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Bush seizes on summit venue to nudge China

He urges openness in a speech in Sydney and holds talks with Hu.

September 07, 2007|Maura Reynolds | Times Staff Writer

SYDNEY — President Bush warned China today that the world would be watching as Beijing holds next summer's Olympics and urged Chinese leaders to ease restrictions on religious believers and political dissidents.

Bush told Chinese President Hu Jintao on Thursday that he would accept China's invitation to attend the Olympics, but that he would do so to honor sportsmanship, not as a political statement.

To underscore the point, White House aides said, Bush also informed the Chinese leader that he planned to attend an awards ceremony in Washington for the Dalai Lama, whose status as leader of Tibetan Buddhism is not recognized by China.

"China will be the host of the Olympic Games; I'm looking forward to going. And it's going to be a great moment of pride for the Chinese people," Bush said. "It will also be a moment where China's leaders can use this opportunity to show confidence by demonstrating a commitment to greater openness and tolerance."

Bush's call came during a speech to Asian business leaders gathered in Sydney for the annual Asia-Pacific Economic Cooperation summit. He praised Asian nations for advancing democracy in their region and around the world.

"The lesson of freedom's advance in the Asia-Pacific region is this: The desire for liberty is universal, written by our creator into the hearts of every man, woman and child," Bush said. "Whenever they're given a chance, whenever they're given an opportunity, the people of every culture and every religion choose freedom over oppression."

He said a number of APEC nations needed to do more to promote democracy, including Russia and Thailand.

"We'll continue to work with nations like Russia to advance our shared interests while encouraging Russia's leaders to respect the checks and balances that are essential to democracy," Bush said. "And finally, we look forward to free and fair elections in Thailand."

Bush and Hu had a 90-minute meeting, which was longer than scheduled and which both sides described as cordial.

Bush's message to China on a range of issues was calculated to praise Beijing's efforts to open its markets and lift political restrictions while underscoring areas in which Washington believes it should do more.

"We'll [continue] to work with China, but as we do so, we'll never shy away from expressing our deepest-held values that each person has human dignity, and that we believe strongly in liberty," Bush said.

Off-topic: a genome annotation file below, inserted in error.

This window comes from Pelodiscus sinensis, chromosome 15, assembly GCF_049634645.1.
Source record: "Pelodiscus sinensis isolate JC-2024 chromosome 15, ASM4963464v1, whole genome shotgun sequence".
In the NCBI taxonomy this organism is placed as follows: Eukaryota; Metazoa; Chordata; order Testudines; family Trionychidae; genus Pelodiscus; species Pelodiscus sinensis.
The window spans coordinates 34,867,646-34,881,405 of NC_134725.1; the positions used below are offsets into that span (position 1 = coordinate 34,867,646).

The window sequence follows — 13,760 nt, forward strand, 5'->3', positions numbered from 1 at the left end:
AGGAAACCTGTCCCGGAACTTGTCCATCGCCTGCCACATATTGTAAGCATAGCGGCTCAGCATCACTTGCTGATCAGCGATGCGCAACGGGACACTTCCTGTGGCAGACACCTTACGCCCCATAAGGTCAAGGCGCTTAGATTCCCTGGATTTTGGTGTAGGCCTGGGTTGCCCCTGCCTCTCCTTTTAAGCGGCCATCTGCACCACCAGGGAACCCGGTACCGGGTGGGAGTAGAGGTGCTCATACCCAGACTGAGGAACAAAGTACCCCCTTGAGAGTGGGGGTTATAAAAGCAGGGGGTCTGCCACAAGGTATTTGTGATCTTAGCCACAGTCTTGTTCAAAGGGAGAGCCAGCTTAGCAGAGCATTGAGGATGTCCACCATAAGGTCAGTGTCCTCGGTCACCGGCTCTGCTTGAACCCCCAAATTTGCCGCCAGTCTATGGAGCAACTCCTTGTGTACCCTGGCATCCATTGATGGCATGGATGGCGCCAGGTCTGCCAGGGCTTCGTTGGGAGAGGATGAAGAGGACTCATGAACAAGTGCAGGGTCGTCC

White House officials said that Hu was eager to discuss the safety of Chinese exports and pledged that his government was working hard to improve regulatory controls.

The two leaders also agreed in principle to establish a hotline between their militaries to defuse tensions and avoid strategic errors. And Hu pledged to work toward a more market-driven policy on the value of China's currency, the yuan.

Some commentators have dubbed the APEC forum a "China summit" because of the perception that Beijing has grown more assertive in the region, especially with the United States preoccupied with the conflict in Iraq. But White House officials, including the president, have contended that the U.S. remains deeply engaged in the region.

Bush expressed that commitment in historical terms, using his speech -- his central message for the summit -- to tie the history of Asia to U.S. policies on Iraq and the wider Middle East.

"East Asia used to be a region of turmoil and danger, and today it's a region of peace and hope and opportunity," he said. "With resolve and strength of conviction, the same thing will happen in the Middle East.

"And when they look back at this period . . . they'll say: Job well done."

APEC leaders plan to take up the subject of global warming during this year's summit, which formally kicks off Saturday, and both Bush and Hu -- whose nations are the world's two largest polluters -- have embraced the move.

Bush is holding an international conference of the world's largest economies this month in Washington, and China is expected to attend.

"Here's my strategy: In order for there to be effective climate change policy, India and China need to be a part of the process. In order to get them in the process they have to be included in setting international goals. And the process is beginning here at APEC," Bush said.

Bush's speech was marred by several misstatements, including praising Australian Prime Minister John Howard for being host to the "OPEC summit."

"He invited me to the OPEC summit next year," Bush said jokingly as he corrected himself.

maura.reynolds@latimes.com

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